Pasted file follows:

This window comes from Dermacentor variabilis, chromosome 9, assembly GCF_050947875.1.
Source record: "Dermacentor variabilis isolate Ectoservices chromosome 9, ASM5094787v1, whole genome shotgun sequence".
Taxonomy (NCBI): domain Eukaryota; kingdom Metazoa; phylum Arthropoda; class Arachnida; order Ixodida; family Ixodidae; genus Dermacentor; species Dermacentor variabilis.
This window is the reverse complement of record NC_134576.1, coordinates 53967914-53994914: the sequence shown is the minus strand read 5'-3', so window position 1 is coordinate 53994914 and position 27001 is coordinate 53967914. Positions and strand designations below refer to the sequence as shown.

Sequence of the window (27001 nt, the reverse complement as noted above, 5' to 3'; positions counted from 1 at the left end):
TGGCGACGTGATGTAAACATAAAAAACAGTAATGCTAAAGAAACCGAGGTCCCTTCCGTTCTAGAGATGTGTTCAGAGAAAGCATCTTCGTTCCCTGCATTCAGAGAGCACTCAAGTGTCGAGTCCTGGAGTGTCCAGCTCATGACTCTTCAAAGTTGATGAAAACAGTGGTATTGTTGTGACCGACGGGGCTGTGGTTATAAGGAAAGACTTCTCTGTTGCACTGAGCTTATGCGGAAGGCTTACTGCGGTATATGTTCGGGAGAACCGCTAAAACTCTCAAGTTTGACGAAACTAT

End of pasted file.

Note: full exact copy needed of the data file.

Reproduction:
This window comes from Dermacentor variabilis, chromosome 9, assembly GCF_050947875.1.
Source record: "Dermacentor variabilis isolate Ectoservices chromosome 9, ASM5094787v1, whole genome shotgun sequence".
Taxonomy (NCBI): domain Eukaryota; kingdom Metazoa; phylum Arthropoda; class Arachnida; order Ixodida; family Ixodidae; genus Dermacentor; species Dermacentor variabilis.
This window is the reverse complement of record NC_134576.1, coordinates 53967914-53994914: the sequence shown is the minus strand read 5'-3', so window position 1 is coordinate 53994914 and position 27001 is coordinate 53967914. Positions and strand designations below refer to the sequence as shown.

Sequence of the window (27001 nt, the reverse complement as noted above, 5' to 3'; positions counted from 1 at the left end):
TGGCGACGTGATGTAAACATAAAAAACAGTAATGCTAAAGAAACCGAGGTCCCTTCCGTTCTAGAGATGTGTTCAGAGAAAGCATCTTCGTTCCCTGCATTCAGAGAGCACTCAAGTGTCGAGTCCTGGAGTGTCCAGCTCATGACTCTTCAAAGTTGATGAAAACAGTGGTATTGTTGTGACCGACGGGGCTGTGGTTATAAGGAAAGACTTCTCTGTTGCACTGAGCTTATGCGGAAGGCTTACTGCGGTATATGTTCGGGAGAACCGCTAAAACTCTCAAGTTTGACGAAACTAT